Deni Avdija is one of the few draft prospects who has played competitive basketball in the past seven months, writes Krysten Peek of Yahoo Sports. The Israeli forward, who is considered a top five pick by some draft analysts, elected to play for Maccabi in the Winner League tournament in June and was named league MVP.
“There was a choice to either rest before the draft and just work out or play,” Avdija said. “Me, I’m competitive. I couldn’t leave my teammates and my coaches so I thought I needed to fight, and I wanted to win this championship to go off in a good and positive way.”
Avdija is already a fan favorite in Israel. He was only 16 when he signed with Maccabi in 2017, becoming the youngest player in team history. He was also part of the Israel junior national team that won the European Championships in 2018 and 2019. Avdija has been in Atlanta since August, working out with fellow European prospect Theo Maledon and waiting for his shot at the NBA.
“I hope to show teams how big of a competitor I am. How I love to win and how I’ll always challenge myself,” Avdija said. “I just want to show them it’s just me being me, playing my game, practicing as hard as I can, shooting the ball, rebounding, playmaking, things I usually do well and we’ll see how it goes.”
There’s more draft news to pass along:
- Agent Rich Paul is responding to complaints about a televised Pro Day held this week for Anthony Edwards and Tyrese Maxey, according to Jack Baer of Yahoo Sports. Some rival agents claimed the event gave too much exposure to Paul’s clients. “When black it’s discredited, it’s critiqued, narratives are driven,” Paul wrote on Instagram. “It’s a shock when the black athlete isn’t making the black agent work for free, or feel as if it’s a privilege to represent them but instead respect their practice and expertise. Why?”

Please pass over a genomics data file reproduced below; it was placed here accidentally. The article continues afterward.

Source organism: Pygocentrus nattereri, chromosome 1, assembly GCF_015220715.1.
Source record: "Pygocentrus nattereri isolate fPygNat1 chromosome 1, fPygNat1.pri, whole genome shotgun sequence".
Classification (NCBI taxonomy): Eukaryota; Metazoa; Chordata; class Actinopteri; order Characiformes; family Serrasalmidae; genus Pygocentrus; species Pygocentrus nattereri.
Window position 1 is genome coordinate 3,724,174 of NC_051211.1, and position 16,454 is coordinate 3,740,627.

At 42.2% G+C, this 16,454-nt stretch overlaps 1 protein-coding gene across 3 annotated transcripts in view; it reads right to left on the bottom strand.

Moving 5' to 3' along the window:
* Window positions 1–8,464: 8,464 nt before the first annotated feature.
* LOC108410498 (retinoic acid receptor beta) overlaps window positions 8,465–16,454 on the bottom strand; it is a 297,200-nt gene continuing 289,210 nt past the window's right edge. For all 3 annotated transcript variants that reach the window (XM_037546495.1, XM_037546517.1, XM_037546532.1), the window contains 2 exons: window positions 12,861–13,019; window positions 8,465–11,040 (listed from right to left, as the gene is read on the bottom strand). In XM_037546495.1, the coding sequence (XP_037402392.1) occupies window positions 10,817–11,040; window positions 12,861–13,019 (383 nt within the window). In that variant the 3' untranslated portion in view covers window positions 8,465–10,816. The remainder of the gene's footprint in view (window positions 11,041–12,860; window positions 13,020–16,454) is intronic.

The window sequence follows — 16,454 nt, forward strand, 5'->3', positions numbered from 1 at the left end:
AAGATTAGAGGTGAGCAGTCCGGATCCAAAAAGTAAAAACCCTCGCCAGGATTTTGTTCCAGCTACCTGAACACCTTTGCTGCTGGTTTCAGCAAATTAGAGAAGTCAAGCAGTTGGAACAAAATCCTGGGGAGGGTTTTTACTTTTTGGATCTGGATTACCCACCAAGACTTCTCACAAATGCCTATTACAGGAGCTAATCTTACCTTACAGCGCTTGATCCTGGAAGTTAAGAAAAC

- Maxey showed off a revamped jump shot during his 20-minute session, observes Marc Berman of The New York Post. Using a higher release point than he did at Kentucky, Maxey drilled five straight three-pointers in his workout. “I was able to show I can knock down my outside shot consistently — catch-and-shoot, off the move — and I was able to show my conditioning because nobody has seen me because of COVID-19,’’ he said.
- Colorado’s Tyler Bey set an NBA combine record for forwards with a 43.5-inch max vertical leap, tweets Jonathan Wasserman of Bleacher Report. Bey is No. 28 on ESPN’s list of the top 100 draft prospects.